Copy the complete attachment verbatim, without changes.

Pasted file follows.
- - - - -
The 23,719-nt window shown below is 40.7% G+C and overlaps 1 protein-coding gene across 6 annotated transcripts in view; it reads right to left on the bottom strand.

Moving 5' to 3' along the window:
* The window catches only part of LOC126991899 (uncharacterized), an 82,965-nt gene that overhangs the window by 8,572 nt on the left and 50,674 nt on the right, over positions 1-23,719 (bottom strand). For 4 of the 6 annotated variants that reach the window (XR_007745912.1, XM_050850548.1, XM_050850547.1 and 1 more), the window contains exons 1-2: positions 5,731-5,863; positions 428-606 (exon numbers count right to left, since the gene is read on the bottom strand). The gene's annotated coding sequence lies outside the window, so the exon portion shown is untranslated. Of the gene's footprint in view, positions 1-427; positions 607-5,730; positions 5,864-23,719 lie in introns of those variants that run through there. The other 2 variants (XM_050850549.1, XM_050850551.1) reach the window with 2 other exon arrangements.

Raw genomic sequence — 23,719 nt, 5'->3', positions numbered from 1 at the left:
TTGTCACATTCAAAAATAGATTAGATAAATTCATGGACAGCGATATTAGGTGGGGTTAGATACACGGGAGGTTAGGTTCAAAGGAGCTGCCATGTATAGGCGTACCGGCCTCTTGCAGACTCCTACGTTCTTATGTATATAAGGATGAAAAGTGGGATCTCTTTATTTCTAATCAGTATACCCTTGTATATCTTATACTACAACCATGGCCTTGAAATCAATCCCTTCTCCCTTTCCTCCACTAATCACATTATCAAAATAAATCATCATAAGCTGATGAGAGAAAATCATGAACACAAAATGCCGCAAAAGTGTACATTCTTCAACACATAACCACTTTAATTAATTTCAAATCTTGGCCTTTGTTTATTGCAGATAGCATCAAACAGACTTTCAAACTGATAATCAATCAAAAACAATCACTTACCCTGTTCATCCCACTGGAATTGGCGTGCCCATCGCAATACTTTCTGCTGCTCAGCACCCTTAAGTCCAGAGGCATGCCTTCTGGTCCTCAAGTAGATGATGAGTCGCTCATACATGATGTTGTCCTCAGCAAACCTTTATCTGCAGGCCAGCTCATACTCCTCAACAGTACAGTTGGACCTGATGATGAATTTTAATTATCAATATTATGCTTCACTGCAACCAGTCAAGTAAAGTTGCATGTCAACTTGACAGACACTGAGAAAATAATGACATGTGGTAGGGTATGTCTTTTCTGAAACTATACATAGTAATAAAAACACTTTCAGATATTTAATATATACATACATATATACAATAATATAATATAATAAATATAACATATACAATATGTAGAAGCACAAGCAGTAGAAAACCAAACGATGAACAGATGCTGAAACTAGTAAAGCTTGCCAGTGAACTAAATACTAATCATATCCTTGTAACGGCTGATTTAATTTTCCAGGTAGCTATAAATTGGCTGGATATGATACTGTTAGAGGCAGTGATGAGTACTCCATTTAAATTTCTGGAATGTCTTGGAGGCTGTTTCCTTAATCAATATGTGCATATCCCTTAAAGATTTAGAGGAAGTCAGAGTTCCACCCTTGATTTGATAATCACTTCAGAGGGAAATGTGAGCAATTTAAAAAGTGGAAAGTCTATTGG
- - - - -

The 23,719-nt window shown below is 40.7% G+C and overlaps 1 protein-coding gene across 6 annotated transcripts in view; it reads right to left on the bottom strand.

Moving 5' to 3' along the window:
* The window catches only part of LOC126991899 (uncharacterized), an 82,965-nt gene that overhangs the window by 8,572 nt on the left and 50,674 nt on the right, over positions 1-23,719 (bottom strand). For 4 of the 6 annotated variants that reach the window (XR_007745912.1, XM_050850548.1, XM_050850547.1 and 1 more), the window contains exons 1-2: positions 5,731-5,863; positions 428-606 (exon numbers count right to left, since the gene is read on the bottom strand). The gene's annotated coding sequence lies outside the window, so the exon portion shown is untranslated. Of the gene's footprint in view, positions 1-427; positions 607-5,730; positions 5,864-23,719 lie in introns of those variants that run through there. The other 2 variants (XM_050850549.1, XM_050850551.1) reach the window with 2 other exon arrangements.

Raw genomic sequence — 23,719 nt, 5'->3', positions numbered from 1 at the left:
TTGTCACATTCAAAAATAGATTAGATAAATTCATGGACAGCGATATTAGGTGGGGTTAGATACACGGGAGGTTAGGTTCAAAGGAGCTGCCATGTATAGGCGTACCGGCCTCTTGCAGACTCCTACGTTCTTATGTATATAAGGATGAAAAGTGGGATCTCTTTATTTCTAATCAGTATACCCTTGTATATCTTATACTACAACCATGGCCTTGAAATCAATCCCTTCTCCCTTTCCTCCACTAATCACATTATCAAAATAAATCATCATAAGCTGATGAGAGAAAATCATGAACACAAAATGCCGCAAAAGTGTACATTCTTCAACACATAACCACTTTAATTAATTTCAAATCTTGGCCTTTGTTTATTGCAGATAGCATCAAACAGACTTTCAAACTGATAATCAATCAAAAACAATCACTTACCCTGTTCATCCCACTGGAATTGGCGTGCCCATCGCAATACTTTCTGCTGCTCAGCACCCTTAAGTCCAGAGGCATGCCTTCTGGTCCTCAAGTAGATGATGAGTCGCTCATACATGATGTTGTCCTCAGCAAACCTTTATCTGCAGGCCAGCTCATACTCCTCAACAGTACAGTTGGACCTGATGATGAATTTTAATTATCAATATTATGCTTCACTGCAACCAGTCAAGTAAAGTTGCATGTCAACTTGACAGACACTGAGAAAATAATGACATGTGGTAGGGTATGTCTTTTCTGAAACTATACATAGTAATAAAAACACTTTCAGATATTTAATATATACATACATATATACAATAATATAATATAATAAATATAACATATACAATATGTAGAAGCACAAGCAGTAGAAAACCAAACGATGAACAGATGCTGAAACTAGTAAAGCTTGCCAGTGAACTAAATACTAATCATATCCTTGTAACGGCTGATTTAATTTTCCAGGTAGCTATAAATTGGCTGGATATGATACTGTTAGAGGCAGTGATGAGTACTCCATTTAAATTTCTGGAATGTCTTGGAGGCTGTTTCCTTAATCAATATGTGCATATCCCTTAAAGATTTAGAGGAAGTCAGAGTTCCACCCTTGATTTGATAATCACTTCAGAGGGAAATGTGAGCAATTTAAAAAGTGGAAAGTCTATTGG